Dawn Reader

Dawn Reader
from Open Door Coffee Co.; Hudson, OH; Oct. 26, 2016

Friday, March 2, 2012

"Words, words, words ...."

I taught Shakespeare for years with my students, and the past few years, I used to begin it all by having them write about their own experiences with the Bard.  The experiences ranged from "not much" to "too much."  The affect ranged from "He's the greatest" to "I wish his mother had been barren."

But most of the students knew that he was, well, important, and most felt sort of proud of themselves after wading with me through The Taming of the Shrew, Much Ado about Nothing, or Hamlet, the three plays I taught most frequently.  There were always those who remained unconvinced, however, and their initial essays sprayed sparks of resentment, even rancor.

One student wrote one complaint (a complaint I heard quite a few times in my career): "Why did Shakespeare get to make up all those words but if we do it, we get in trouble!?"

Yes, Shakespeare did make up a lot of words--the OED credits him for the first published use of quite a few (though it's hard to know if he was just one of the first to write down a word that others were already using).

My reply to this complaint was always the patient (?!?) observation that we make up words all the time.  There are, of course, those technical terms that emerge continuously (turn-signal, flat-screen, USB, Twitter) and all sorts of other words and phrases (Hogwarts and Levis and Chipotle), and on and on and on.  I've told my students that if Shakespeare were to suddenly appear at their lunch table and listen in, he would not understand a thing they said. He would not recognize most things he saw, smelled, heard (what would he find to rhyme with Muzak?).  That's just cultural ignorance on his part--just as it is on ours when we come across a wild passage like this one from Shrew that deals with clothing and clutter and all things equine--told in terms the vast majority of us just don't any longer know:

Why, Petruchio is coming in a new hat and an old
jerkin, a pair of old breeches thrice turned, a pair
of boots that have been candle-cases, one buckled,
another laced, an old rusty sword ta'en out of the
town-armory, with a broken hilt, and chapeless;
with two broken points: his horse hipped with an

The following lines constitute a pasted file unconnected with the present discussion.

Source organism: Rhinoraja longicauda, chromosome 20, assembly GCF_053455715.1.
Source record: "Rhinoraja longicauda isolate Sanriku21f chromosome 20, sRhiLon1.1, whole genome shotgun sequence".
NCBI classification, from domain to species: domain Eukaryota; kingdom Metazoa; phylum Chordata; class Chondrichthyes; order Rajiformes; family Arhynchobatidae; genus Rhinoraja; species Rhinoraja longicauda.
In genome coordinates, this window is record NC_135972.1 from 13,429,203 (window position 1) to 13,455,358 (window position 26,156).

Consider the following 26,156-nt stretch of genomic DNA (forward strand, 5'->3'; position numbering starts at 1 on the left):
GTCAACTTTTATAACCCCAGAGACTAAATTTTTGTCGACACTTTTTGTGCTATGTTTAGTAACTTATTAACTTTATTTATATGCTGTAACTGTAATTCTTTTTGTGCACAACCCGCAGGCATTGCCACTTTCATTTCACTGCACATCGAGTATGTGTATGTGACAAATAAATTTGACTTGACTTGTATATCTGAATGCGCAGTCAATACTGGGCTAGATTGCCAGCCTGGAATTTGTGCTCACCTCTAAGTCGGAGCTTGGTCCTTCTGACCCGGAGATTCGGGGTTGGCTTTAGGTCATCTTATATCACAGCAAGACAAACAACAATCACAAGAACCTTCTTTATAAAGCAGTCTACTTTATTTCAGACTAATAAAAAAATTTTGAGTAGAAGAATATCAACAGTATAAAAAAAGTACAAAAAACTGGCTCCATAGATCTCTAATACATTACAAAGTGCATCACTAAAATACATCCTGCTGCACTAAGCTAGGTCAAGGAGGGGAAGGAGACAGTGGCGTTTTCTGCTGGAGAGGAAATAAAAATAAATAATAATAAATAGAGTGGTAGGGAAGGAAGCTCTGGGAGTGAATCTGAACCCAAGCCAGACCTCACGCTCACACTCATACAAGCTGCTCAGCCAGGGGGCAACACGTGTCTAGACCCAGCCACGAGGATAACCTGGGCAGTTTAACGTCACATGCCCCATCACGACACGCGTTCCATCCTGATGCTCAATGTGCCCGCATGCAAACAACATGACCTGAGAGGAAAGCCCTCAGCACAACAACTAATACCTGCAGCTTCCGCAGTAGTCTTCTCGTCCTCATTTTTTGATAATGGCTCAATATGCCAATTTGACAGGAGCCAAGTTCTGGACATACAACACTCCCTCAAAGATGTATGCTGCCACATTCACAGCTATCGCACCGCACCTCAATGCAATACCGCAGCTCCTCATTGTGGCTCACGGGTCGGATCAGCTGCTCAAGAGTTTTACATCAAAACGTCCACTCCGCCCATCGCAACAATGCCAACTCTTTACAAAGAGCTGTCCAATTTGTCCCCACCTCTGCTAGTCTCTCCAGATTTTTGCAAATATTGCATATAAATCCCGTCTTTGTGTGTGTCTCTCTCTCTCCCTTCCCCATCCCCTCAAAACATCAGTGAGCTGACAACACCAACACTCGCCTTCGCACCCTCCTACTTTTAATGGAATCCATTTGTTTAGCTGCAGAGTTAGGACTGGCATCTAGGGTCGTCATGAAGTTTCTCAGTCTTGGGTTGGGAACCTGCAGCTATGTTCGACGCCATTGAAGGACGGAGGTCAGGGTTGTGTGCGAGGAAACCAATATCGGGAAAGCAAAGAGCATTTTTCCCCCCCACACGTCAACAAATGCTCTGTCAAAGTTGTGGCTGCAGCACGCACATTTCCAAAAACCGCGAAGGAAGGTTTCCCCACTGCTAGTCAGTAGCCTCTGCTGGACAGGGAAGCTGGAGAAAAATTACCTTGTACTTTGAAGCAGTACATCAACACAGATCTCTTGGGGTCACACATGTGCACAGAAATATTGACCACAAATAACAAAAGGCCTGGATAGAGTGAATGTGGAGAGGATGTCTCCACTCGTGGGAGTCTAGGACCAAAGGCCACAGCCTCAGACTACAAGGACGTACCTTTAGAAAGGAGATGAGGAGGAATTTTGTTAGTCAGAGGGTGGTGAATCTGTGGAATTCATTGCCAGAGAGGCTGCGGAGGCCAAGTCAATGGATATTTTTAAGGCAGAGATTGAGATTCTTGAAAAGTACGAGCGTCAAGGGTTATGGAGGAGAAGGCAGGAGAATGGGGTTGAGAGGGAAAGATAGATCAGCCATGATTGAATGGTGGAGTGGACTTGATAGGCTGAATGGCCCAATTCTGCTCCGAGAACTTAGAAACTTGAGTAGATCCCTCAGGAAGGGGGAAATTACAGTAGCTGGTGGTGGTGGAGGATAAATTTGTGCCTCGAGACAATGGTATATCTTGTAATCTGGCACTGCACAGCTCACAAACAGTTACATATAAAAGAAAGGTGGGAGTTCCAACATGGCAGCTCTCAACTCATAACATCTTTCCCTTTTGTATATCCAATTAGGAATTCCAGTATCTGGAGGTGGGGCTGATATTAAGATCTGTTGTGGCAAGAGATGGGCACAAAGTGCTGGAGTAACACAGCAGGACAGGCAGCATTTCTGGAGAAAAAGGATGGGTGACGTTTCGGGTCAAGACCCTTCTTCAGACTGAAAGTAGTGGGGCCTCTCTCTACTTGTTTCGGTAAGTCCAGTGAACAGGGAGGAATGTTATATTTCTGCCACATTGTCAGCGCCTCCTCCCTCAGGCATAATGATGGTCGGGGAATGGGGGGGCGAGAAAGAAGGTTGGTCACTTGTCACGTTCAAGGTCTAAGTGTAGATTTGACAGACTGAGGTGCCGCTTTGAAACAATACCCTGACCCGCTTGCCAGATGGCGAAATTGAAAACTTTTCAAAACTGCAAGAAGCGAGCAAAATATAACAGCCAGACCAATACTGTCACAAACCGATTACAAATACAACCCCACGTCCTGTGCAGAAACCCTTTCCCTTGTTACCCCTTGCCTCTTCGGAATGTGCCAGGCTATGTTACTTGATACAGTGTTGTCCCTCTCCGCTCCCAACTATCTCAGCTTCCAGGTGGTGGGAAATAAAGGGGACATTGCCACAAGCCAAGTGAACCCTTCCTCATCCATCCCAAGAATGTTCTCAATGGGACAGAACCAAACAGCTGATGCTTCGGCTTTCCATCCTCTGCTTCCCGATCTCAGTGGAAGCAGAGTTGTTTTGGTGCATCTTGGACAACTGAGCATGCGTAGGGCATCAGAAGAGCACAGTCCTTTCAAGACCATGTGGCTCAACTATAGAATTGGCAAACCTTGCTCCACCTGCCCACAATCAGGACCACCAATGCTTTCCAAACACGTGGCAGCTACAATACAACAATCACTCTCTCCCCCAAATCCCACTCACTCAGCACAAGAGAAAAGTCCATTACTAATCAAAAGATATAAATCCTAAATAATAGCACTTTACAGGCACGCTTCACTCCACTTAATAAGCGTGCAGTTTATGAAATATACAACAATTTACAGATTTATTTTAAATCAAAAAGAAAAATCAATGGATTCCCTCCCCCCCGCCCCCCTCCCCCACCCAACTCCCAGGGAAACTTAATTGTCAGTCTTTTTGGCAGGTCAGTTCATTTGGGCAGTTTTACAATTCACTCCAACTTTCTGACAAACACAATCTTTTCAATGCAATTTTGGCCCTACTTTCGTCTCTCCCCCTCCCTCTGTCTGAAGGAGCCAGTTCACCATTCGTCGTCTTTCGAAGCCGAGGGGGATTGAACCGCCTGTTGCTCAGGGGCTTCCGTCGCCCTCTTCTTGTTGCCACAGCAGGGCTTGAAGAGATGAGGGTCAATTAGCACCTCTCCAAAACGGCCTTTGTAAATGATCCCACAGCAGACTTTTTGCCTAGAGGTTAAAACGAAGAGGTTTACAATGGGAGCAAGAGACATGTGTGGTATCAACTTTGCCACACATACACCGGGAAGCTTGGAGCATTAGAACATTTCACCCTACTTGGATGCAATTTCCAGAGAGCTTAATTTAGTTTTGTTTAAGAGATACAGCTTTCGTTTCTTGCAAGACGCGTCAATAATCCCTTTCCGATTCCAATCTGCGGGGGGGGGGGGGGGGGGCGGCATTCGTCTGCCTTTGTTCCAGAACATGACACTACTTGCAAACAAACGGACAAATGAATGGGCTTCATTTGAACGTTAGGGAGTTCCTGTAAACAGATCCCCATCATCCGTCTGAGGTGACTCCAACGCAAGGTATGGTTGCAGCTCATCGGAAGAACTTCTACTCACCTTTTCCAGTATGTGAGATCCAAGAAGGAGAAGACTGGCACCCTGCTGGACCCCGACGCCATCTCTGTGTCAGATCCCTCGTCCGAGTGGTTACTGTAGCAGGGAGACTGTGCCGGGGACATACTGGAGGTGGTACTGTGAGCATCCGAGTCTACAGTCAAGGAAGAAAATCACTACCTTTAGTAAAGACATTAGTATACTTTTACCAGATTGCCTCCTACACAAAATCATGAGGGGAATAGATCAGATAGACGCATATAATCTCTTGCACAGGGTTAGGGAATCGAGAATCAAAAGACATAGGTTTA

old mothy saddle and stirrups of no kindred;
besides, possessed with the glanders and like to mose
in the chine; troubled with the lampass, infected
with the fashions, full of wingdalls, sped with
spavins, rayed with yellows, past cure of the fives,
stark spoiled with the staggers, begnawn with the
bots, swayed in the back and shoulder-shotten;
near-legged before and with, a half-chequed bit
and a head-stall of sheeps leather which, being
restrained to keep him from stumbling, hath been
often burst and now repaired with knots; one girth
six time pieced and a woman's crupper of velure,
which hath two letters for her name fairly set down
in studs, and here and there pieced with packthread."

I don't know anyone who could read that without a glossary--certainly not I.  But here's the message: Just as Shakespeare would have to learn about Angry Birds in order to talk with us; so we must learn his language, learn his world, to listen to him.

Which leads me to this: The other day, I was standing at the health club counter, about to leave, when I heard one of the attendants talking with a young man who was apparently studying criminology somewhere.  She asked him, "Do you have to learn lots of forensicky stuff?"

She'd just made up a word.  She knew what it meant; the guy knew what it meant; I knew what it meant.  (Oh, our agile language!)  Not that I think forensicky will catch on soon, but we often manufacture words for all sort of purposes and in all sorts of ways ("You are so abso-freakin-lutely wrong!").

All of which brings me back to Shakespeare and Shrew.  During the big battle between Katherine and Petruchio--a battle more of words than anything else--a weary Kate looks at him and asks, "Where did you study all this goodly speech?"

And Petruchio replies: "It is extempore, from my mother-wit."

In other words: I made it up.  Just as Shakespeare did.  Just as the rest of us do.

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